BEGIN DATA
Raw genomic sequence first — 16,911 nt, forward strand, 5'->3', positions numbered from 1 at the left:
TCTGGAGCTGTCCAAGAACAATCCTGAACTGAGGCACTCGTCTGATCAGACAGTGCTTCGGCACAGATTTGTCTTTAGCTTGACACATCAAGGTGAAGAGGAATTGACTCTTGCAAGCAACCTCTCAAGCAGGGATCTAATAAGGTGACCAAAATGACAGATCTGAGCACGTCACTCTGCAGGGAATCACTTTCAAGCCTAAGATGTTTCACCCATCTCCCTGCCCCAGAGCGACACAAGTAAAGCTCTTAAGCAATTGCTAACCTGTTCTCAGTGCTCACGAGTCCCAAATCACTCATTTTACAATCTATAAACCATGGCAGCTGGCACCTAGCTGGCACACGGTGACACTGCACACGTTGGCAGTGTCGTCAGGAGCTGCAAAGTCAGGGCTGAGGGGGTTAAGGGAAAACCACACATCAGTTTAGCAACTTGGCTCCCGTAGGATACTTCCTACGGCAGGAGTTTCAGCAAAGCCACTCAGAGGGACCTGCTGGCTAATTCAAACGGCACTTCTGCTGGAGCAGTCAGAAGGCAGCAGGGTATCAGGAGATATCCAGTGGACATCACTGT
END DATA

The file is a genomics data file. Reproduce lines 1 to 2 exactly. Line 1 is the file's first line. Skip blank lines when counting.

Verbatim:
Raw genomic sequence first — 16,911 nt, forward strand, 5'->3', positions numbered from 1 at the left:
TCTGGAGCTGTCCAAGAACAATCCTGAACTGAGGCACTCGTCTGATCAGACAGTGCTTCGGCACAGATTTGTCTTTAGCTTGACACATCAAGGTGAAGAGGAATTGACTCTTGCAAGCAACCTCTCAAGCAGGGATCTAATAAGGTGACCAAAATGACAGATCTGAGCACGTCACTCTGCAGGGAATCACTTTCAAGCCTAAGATGTTTCACCCATCTCCCTGCCCCAGAGCGACACAAGTAAAGCTCTTAAGCAATTGCTAACCTGTTCTCAGTGCTCACGAGTCCCAAATCACTCATTTTACAATCTATAAACCATGGCAGCTGGCACCTAGCTGGCACACGGTGACACTGCACACGTTGGCAGTGTCGTCAGGAGCTGCAAAGTCAGGGCTGAGGGGGTTAAGGGAAAACCACACATCAGTTTAGCAACTTGGCTCCCGTAGGATACTTCCTACGGCAGGAGTTTCAGCAAAGCCACTCAGAGGGACCTGCTGGCTAATTCAAACGGCACTTCTGCTGGAGCAGTCAGAAGGCAGCAGGGTATCAGGAGATATCCAGTGGACATCACTGT